On this day, July 24th, 1998, Saving Private Ryan opened in theaters. The movie is a World War II film that chronicles one army squad’s search for a paratrooper Private Ryan, the lone surviving brother of four.
The film, directed by legend Steven Spielberg, stars an ensemble cast. Tom Hanks stars as Captain John Miller. Matt Damon stars as Private James Francis Ryan. Other stars include Tom Sizemore, Edward Burns, Giovani Ribisi, Vin Diesel, Barry Pepper, Adam Goldberg, and Jeremy Davies.
The film received praise for its authentic portrayal of war. Saving Private Ryan earned eleven Academy Award nominations. It took home five Oscars, for Best Director, Best Cinematography, Best Sound, Best Film Editing and Best Sound Effects Editing.
The film’s long opening scene contains a bloody re-enactment of American troops landing at Omaha Beach in Normandy, France, on June 6, 1944. The scene contains a strikingly realistic portrayal of the events at D-Day.
‘Saving Private Ryan’ Synopsis
Following this violent D-Day scene, the movie centers around the fictional story of Captain John Miller (Hanks), and his band of seven rangers, who are sent on a mission to rescue Private James Francis Ryan (Damon). Ryan is a paratrooper missing somewhere behind enemy lines. Ryan’s three older brothers have recently been killed in action, so military officials order Miller to find the young soldier and prevent a public-relations disaster.
As the men make their way across the war-torn French countryside, they suffer several casualties and question if the mission is worth it.
Eventually they find Ryan in a destructed village. There, he’d been helping defend a strategically important bridge from the Germans. Ryan refuses to leave his comrades, even once Miller gave him the news of his siblings’ deaths. Miller reluctantly agrees that he and his squad can stay to defend the area. When the Nazis attack them, Captain Miller and some of his men die in action. However, Private Ryan survives.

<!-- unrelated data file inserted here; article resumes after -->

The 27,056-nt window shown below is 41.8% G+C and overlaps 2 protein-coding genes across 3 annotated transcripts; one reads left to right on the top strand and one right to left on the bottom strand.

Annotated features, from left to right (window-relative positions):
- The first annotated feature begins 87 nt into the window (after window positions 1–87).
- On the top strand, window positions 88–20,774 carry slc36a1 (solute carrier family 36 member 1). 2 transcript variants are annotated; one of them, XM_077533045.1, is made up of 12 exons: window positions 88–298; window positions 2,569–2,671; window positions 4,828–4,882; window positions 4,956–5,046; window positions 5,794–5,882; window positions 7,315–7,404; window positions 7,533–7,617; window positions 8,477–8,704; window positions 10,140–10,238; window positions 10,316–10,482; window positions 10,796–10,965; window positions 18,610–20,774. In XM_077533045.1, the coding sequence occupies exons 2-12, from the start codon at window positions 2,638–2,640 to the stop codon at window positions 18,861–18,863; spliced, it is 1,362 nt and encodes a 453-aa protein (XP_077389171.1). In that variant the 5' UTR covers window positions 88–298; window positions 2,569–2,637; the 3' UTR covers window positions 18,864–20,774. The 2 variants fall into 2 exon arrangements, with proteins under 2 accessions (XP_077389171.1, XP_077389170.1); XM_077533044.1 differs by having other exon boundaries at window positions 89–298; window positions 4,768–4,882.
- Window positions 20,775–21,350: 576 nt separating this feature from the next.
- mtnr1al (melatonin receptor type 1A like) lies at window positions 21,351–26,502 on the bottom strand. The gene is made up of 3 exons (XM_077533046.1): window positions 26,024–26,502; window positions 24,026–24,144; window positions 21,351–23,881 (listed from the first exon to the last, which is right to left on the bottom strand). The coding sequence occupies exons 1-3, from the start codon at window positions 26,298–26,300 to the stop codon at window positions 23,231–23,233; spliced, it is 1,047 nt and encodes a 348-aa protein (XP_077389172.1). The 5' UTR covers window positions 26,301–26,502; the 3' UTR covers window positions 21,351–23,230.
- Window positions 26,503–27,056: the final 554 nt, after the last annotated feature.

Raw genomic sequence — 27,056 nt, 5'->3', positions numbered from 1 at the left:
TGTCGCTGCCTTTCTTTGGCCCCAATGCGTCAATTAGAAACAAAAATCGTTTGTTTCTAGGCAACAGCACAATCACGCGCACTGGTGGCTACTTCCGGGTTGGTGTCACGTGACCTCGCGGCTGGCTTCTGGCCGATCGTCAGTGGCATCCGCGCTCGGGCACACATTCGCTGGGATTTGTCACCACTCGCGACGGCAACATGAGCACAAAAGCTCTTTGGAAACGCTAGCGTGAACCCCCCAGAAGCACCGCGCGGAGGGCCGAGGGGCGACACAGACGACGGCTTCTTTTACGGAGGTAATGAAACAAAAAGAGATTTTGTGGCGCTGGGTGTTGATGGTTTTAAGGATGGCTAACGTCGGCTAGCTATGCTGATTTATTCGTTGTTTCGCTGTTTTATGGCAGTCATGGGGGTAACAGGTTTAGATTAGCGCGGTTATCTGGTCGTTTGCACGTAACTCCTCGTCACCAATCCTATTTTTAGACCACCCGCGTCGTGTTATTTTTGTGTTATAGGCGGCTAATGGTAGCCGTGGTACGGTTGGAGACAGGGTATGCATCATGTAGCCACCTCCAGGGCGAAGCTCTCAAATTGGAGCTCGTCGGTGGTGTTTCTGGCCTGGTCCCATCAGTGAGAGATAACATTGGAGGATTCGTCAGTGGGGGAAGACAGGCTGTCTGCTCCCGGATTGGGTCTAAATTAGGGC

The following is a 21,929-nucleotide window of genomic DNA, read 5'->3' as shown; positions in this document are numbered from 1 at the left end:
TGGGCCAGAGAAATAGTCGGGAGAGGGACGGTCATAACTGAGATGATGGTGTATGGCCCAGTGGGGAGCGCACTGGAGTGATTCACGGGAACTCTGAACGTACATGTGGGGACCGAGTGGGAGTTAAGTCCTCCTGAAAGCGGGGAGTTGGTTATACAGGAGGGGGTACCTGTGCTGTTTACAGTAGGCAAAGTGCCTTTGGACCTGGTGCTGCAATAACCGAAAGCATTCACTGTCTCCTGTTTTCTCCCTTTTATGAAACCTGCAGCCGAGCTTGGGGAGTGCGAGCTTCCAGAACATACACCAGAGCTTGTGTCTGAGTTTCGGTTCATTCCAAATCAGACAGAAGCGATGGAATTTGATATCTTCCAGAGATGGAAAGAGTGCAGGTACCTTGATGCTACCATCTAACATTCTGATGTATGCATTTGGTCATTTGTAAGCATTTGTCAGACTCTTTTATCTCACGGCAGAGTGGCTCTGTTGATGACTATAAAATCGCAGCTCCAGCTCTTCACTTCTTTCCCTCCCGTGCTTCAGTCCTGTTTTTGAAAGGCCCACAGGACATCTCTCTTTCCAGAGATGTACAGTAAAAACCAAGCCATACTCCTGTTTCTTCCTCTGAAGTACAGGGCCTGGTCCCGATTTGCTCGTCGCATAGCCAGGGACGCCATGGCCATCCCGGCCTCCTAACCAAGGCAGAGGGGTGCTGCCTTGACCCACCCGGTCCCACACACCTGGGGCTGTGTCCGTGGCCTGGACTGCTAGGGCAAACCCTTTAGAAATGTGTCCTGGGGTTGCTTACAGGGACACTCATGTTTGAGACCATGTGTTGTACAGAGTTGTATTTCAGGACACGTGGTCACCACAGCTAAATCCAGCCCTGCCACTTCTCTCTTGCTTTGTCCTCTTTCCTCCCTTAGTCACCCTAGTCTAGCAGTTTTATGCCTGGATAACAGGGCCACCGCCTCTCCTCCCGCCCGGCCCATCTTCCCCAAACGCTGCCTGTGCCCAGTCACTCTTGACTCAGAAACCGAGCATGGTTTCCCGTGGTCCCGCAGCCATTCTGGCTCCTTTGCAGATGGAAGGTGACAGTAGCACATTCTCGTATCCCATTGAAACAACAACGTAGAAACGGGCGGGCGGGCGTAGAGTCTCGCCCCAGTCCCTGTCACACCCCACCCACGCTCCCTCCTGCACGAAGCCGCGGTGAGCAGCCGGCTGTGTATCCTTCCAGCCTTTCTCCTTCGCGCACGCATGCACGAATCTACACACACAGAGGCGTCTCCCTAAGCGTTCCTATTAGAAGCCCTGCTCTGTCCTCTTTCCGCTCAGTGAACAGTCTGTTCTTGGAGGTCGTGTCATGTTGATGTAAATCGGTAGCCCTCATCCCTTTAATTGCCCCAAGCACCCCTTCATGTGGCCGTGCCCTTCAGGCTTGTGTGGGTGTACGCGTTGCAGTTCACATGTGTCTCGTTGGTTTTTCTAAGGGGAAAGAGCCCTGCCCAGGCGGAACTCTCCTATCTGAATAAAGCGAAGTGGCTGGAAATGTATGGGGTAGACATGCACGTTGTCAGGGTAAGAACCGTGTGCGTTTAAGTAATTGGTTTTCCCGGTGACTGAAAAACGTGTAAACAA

While Private Ryan is a fictional character, the story was steeped in reality. The U.S. War Department established the Sole Survivor Policy to protect remaining family members from combat duty after an eerily similar incident to the film’s plot. Five of the Sullivan brothers from Waterloo, Iowa died aboard the USS Juneau in November 1942.
Furthermore, the story was partially inspired by the real story of the Niland brothers. During the war, Sergeant Frederick “Fritz” Niland found himself accidentally dropped in enemy territory. The member of the 101st Airborne made it back to his unit. However, there, he learned that two of his brothers had died at Normandy. Moreover, he learned another brother had gone missing in Burma.
From there, Niland returned back home to Tonawanda, New York. However, the story holds a small silver lining. The brother believed to have died in Burma was released from a Japanese POW camp after the war.